The lame stream media wants to portray President Trump as too dangerous to have his finger in the “nuclear trigger.” But all seem to admit that the North Korean nuclear threat has been brewing and mismanaged long before January 20, 2017. How did we get from “there” to “here?”
Who has nuclear weapons? Why did former administrations “allow” these nations to “become nuclear threats?” Let’s take a walk down memory lane with Victor Davis Hanson.
[Source: Who Gets to Have Nuclear Weapons and Why? By Victor Davis Hanson: How many nukes would it take to render Earth uninhabitable, by Ryan Rastegar]
I do not mean to be cavalier about this issue. I grew up in the Cold War when the United States constantly had nuclear armed B52s and ICBMs at the ready to strike the USSR. When I was stationed at March Air Force Base (15th Air Force Strategic Air Command) in the early 1970s there were B52s with nuclear weapons aboard constantly positioned ON THE RUNWAY ready for takeoff. If the DEFCON number was critical enough, they sat on the runway with their engines running.
Today’s Millennials have no experiences like that. So when a lunatic (Kim Jung Un) could potentially have deliverable nuclear bombs what should any president do and what have previous president’s done?
[From the Davis Hanson article] In the free-for-all environment of the 1940s and 1950s, the original nuclear club included only those countries with the technological know-how, size and money to build nukes. Those realities meant that up until the early 1960s, only Britain, France, the Soviet Union and the United States had nuclear capabilities.
Members of this small club did not worry that many other nations would make such weapons because it seemed far too expensive and difficult for most.
During the Cold War, the Soviet Union and the United States adhered to an unspoken rule that their losing Axis enemies of World War II — Germany, Italy and Japan — should not have nuclear weapons. Despite their financial and scientific ability to obtain them, all three former Axis powers had too much recent historical baggage to be allowed weapons of mass destruction. That tacit agreement apparently still remains.
The Soviet Union and the United States also informally agreed during the Cold War that their own dependent allies who had the ability to go nuclear — including Eastern Bloc nations, most Western European countries, Australia and Canada — would not. Instead, they would depend on their superpower patrons for nuclear deterrence.
By the 1970s, realities had changed again. Large and/or scientifically sophisticated nations such as China (1964), Israel (1967) and India (1974) went nuclear. Often, such countries did so with the help of pro-Western or pro-Soviet patrons and sponsors. The rest of the world apparently shrugged, believing it was inevitable that such nations would obtain nuclear weapons.
The next round of expansion of the nuclear club, however, was far sloppier and more dangerous. Proliferation hinged on whether poorer and more unstable nations could get away enriching uranium or acquiring plutonium in secret.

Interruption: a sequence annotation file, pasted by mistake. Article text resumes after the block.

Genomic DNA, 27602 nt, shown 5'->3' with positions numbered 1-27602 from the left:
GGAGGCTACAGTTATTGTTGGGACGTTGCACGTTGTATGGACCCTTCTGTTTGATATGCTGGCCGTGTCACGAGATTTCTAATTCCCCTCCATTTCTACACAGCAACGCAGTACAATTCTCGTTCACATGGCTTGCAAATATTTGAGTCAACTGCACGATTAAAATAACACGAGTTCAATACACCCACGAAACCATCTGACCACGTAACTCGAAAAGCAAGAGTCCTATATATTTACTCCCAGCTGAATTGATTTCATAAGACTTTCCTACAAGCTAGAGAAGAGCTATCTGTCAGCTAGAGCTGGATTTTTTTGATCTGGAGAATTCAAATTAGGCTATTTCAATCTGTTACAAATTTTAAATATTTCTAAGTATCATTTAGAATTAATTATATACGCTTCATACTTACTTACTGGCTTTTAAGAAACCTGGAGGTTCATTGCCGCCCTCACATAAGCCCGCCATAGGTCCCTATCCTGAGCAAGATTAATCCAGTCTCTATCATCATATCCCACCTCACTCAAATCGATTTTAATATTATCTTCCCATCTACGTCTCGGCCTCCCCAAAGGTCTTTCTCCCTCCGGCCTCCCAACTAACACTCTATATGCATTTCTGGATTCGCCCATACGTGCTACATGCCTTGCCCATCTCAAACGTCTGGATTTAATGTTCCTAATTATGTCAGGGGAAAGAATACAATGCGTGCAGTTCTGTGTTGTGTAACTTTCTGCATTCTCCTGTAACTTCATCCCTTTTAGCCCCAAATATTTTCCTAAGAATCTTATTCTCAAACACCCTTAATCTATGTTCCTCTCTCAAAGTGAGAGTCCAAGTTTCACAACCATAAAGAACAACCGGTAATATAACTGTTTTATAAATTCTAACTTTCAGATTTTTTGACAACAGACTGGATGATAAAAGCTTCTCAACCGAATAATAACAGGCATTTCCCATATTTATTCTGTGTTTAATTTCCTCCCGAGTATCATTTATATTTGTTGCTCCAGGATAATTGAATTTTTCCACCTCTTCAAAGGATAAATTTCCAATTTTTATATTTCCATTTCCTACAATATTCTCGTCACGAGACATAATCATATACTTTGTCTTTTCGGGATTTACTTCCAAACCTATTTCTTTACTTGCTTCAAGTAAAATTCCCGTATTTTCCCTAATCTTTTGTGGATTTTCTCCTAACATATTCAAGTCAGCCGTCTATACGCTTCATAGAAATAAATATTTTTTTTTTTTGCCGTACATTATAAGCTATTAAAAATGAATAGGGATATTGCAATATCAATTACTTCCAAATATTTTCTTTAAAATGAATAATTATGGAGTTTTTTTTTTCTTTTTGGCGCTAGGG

Some nations let on that they were developing nuclear weapons and were stopped by preemptive military strikes, such as Iraq and Syria. Others, including South Africa, Ukraine and Libya, were persuaded to halt their nuclear projects.
Pakistan was the rare rogue that managed to hide its nuclear enrichment, shocking the world by testing a bomb in 1998. Pakistan rightly assumed that once a nation proves its nuclear capability, it is deemed too dangerous to walk it back through disarmament.
Nonetheless, until the official nuclearization of North Korea in 2006, the nuclear club remained small (eight nations) and was thought to be manageable. Why?
First, those nuclear countries that were relatively transparent and democratic (Britain, France, India, Israel and the United States) were deemed unlikely to start a nuclear war.
Second, the advanced but autocratic nuclear nations (China and Russia) were thought to have too much at stake in globalized trade and national prosperity ever to start/lose nuclear war.
Third, any unstable rogue nuclear nation (Pakistan) was assumed to be deterred and held in check by a nearby nuclear rival (India).
The nuclear capability of dictatorial North Korea (and likely soon, theocratic Iran) poses novel dangers far beyond the simple arithmetic of “the more nuclear nations, the more likely a nuclear war.”
Neither North Korea nor Iran is democratic. Neither is a stable country.
Neither has an immediate nuclear rival that can deter and persuade it not to dare use a nuclear weapon. Both started nuclear programs in secret. Both hate the United States and its allies.
More importantly, their flagrant violations of nonproliferation accords and their perceived aggressiveness will prompt relatively powerful regional neighbors such as Egypt, Japan, Saudi Arabia, South Korea and Taiwan to consider developing nuclear capability.
The nuclear club could get very big very quickly. Because those nations are “pro-American” does not mean that they do not have their own ambitions and perceived “enemies.” The United Nations may have good intentions, but clearly has been impotent to change the tide of development. The nuclear poker game, sadly, has become much more dangerous.
There are currently more than 20,000 nuclear weapons – more than sufficient to end life on Planet Earth. But what about smaller nuclear conflicts of a regional nature, say Pakistan and India. What might such a conflict wreak? A 2014 report published in the journal Earth’s Future found that even a regional war of 100 nuclear detonations would produce 5 teragrams of black soot (that’s 5,000,000,000 kg!) that would rise up to Earth’s stratosphere and block sunlight. This would produce a sudden drop in global temperatures that could last longer than 25 years and billions could die.
With that happy thought, enjoy your day.